Health Law

Court-ordered outpatient treatment for mental illness saves money, reduces arrests, study finds

A New York law that authorizes court-ordered outpatient treatment for serious mental illness has cut costs and reduced hospitalizations and arrests, a new study has concluded.

The law is known as Kendra’s Law, named after Kendra Webdale, who died in 1999 when a man with untreated schizophrenia pushed her onto the subway tracks, the New York Times reports. Forty-four states have some form of the law, but the program under New York’s legislation is the most developed because of the state’s money commitment, the story says.

The study by researchers at Duke University found that patients ordered into treatment under the law are less likely to return to psychiatric hospitals and were arrested less often, the Times says. The Medicaid and public-service costs of caring for the individuals dropped by half in New York City in the first year of the program, and by 62 percent in five other counties, according to a study summary and Science Daily.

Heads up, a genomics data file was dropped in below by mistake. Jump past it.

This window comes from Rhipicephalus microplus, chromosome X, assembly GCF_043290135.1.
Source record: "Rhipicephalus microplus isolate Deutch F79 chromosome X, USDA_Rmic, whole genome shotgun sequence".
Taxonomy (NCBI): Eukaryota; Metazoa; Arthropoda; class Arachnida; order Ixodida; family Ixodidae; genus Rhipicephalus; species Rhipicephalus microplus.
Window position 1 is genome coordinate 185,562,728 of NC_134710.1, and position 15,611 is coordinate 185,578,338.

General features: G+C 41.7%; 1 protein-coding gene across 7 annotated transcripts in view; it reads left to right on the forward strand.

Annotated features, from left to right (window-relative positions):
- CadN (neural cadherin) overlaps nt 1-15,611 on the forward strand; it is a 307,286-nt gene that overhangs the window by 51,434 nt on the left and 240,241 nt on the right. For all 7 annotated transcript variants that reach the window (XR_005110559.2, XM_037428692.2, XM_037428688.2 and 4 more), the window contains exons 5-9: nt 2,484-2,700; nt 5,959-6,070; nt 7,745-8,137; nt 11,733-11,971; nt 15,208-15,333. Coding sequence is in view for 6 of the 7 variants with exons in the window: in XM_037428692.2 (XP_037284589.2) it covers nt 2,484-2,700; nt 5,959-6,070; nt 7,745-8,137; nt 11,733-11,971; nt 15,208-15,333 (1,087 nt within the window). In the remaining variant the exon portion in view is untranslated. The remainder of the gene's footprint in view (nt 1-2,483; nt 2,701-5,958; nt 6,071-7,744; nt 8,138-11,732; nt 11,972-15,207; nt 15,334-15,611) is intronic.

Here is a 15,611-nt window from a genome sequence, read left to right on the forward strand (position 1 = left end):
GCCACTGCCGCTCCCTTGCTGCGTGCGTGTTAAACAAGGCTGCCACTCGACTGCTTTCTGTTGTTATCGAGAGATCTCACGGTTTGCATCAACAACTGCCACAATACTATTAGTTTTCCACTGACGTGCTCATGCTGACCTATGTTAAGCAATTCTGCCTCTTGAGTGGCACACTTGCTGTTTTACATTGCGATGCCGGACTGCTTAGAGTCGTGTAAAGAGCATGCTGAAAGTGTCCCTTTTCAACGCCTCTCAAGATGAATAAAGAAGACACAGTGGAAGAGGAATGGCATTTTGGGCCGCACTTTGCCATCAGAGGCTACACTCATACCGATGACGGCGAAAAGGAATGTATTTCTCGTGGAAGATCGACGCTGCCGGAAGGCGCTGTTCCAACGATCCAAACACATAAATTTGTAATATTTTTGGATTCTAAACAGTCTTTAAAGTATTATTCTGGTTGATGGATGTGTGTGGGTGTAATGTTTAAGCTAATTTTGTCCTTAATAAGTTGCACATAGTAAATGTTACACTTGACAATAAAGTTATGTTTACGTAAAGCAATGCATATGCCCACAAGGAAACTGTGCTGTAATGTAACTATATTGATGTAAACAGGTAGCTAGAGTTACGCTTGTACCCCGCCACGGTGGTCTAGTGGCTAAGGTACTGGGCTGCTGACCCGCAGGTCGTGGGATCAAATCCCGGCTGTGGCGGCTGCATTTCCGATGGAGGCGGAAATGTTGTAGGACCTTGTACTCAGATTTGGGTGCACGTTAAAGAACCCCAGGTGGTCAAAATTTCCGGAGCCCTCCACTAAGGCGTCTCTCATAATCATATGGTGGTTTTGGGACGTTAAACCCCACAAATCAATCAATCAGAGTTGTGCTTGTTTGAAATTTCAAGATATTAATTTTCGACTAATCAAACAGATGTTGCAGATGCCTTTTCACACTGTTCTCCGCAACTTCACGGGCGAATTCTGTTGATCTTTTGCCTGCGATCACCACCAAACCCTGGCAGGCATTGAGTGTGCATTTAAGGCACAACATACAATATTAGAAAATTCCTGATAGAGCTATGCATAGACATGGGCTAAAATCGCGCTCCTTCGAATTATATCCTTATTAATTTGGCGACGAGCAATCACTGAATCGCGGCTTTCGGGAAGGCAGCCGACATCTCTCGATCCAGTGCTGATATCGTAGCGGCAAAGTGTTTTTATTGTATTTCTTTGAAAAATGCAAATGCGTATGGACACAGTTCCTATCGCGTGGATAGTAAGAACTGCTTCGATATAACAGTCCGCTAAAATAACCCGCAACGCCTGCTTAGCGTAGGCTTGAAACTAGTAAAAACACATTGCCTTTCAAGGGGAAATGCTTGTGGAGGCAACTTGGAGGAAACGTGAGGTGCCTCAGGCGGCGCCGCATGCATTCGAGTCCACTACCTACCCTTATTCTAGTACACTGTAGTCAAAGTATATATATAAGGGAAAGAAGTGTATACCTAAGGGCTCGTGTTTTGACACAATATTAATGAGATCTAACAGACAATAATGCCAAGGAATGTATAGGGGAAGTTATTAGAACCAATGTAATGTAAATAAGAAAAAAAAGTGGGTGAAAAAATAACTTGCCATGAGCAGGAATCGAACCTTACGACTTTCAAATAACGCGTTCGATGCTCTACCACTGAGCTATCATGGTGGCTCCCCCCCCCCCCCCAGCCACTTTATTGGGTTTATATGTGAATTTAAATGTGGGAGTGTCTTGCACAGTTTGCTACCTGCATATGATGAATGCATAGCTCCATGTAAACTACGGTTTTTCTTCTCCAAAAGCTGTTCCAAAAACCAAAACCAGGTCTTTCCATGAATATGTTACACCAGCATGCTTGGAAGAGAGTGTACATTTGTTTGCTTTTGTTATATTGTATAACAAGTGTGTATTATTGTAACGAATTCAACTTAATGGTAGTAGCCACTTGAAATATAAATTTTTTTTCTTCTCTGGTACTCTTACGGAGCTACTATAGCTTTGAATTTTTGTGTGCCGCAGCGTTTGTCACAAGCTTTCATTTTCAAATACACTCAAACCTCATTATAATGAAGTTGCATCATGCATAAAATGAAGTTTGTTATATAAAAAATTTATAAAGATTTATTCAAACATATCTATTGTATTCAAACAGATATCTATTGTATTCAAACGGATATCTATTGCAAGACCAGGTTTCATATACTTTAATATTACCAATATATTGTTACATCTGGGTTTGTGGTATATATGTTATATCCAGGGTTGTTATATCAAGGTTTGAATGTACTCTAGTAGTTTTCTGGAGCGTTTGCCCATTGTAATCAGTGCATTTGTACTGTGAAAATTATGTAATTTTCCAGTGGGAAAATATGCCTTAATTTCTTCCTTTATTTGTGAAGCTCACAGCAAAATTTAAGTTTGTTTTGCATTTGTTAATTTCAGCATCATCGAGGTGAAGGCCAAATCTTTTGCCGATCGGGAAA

The study followed 634 people who received court orders for outpatient treatment between January 2004 and December 2005. Under the program, caseworkers are tasked with making sure the patients attend therapy and take their medication.

Opponents of Kendra’s Law have said the programs infringe on the civil liberties of people who are not involuntarily committed. They also have expressed concerns that the programs shift services away from others with mental illness who are not subject to court-ordered outpatient treatment.

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